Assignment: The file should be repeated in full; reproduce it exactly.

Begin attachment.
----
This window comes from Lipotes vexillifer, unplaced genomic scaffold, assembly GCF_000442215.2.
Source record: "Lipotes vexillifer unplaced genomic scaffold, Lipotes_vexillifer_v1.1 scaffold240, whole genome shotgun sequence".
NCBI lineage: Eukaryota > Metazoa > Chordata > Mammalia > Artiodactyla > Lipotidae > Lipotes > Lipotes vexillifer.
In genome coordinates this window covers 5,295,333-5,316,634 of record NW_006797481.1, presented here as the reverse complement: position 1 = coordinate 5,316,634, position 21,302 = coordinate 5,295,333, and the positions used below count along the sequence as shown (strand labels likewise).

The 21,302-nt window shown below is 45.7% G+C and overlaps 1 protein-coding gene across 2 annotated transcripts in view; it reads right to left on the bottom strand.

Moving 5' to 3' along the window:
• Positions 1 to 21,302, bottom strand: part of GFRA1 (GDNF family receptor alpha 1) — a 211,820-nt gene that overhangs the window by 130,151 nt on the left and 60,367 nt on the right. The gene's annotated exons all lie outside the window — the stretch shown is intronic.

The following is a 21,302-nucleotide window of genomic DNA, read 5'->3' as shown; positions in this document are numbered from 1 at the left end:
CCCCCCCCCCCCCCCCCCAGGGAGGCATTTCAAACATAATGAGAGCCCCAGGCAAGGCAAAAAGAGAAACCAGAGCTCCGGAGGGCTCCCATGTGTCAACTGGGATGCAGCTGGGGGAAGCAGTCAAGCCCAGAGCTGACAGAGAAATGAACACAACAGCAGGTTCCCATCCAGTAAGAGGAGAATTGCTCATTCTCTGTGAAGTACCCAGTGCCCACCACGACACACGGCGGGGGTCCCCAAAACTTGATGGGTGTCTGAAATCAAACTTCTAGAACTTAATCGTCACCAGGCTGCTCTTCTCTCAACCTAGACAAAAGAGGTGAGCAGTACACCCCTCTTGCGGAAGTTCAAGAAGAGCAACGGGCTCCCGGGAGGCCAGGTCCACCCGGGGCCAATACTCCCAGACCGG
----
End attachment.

This window comes from Lipotes vexillifer, unplaced genomic scaffold, assembly GCF_000442215.2.
Source record: "Lipotes vexillifer unplaced genomic scaffold, Lipotes_vexillifer_v1.1 scaffold240, whole genome shotgun sequence".
NCBI lineage: Eukaryota > Metazoa > Chordata > Mammalia > Artiodactyla > Lipotidae > Lipotes > Lipotes vexillifer.
In genome coordinates this window covers 5,295,333-5,316,634 of record NW_006797481.1, presented here as the reverse complement: position 1 = coordinate 5,316,634, position 21,302 = coordinate 5,295,333, and the positions used below count along the sequence as shown (strand labels likewise).

The 21,302-nt window shown below is 45.7% G+C and overlaps 1 protein-coding gene across 2 annotated transcripts in view; it reads right to left on the bottom strand.

Moving 5' to 3' along the window:
• Positions 1 to 21,302, bottom strand: part of GFRA1 (GDNF family receptor alpha 1) — a 211,820-nt gene that overhangs the window by 130,151 nt on the left and 60,367 nt on the right. The gene's annotated exons all lie outside the window — the stretch shown is intronic.

The following is a 21,302-nucleotide window of genomic DNA, read 5'->3' as shown; positions in this document are numbered from 1 at the left end:
CCCCCCCCCCCCCCCCCCAGGGAGGCATTTCAAACATAATGAGAGCCCCAGGCAAGGCAAAAAGAGAAACCAGAGCTCCGGAGGGCTCCCATGTGTCAACTGGGATGCAGCTGGGGGAAGCAGTCAAGCCCAGAGCTGACAGAGAAATGAACACAACAGCAGGTTCCCATCCAGTAAGAGGAGAATTGCTCATTCTCTGTGAAGTACCCAGTGCCCACCACGACACACGGCGGGGGTCCCCAAAACTTGATGGGTGTCTGAAATCAAACTTCTAGAACTTAATCGTCACCAGGCTGCTCTTCTCTCAACCTAGACAAAAGAGGTGAGCAGTACACCCCTCTTGCGGAAGTTCAAGAAGAGCAACGGGCTCCCGGGAGGCCAGGTCCACCCGGGGCCAATACTCCCAGACCGG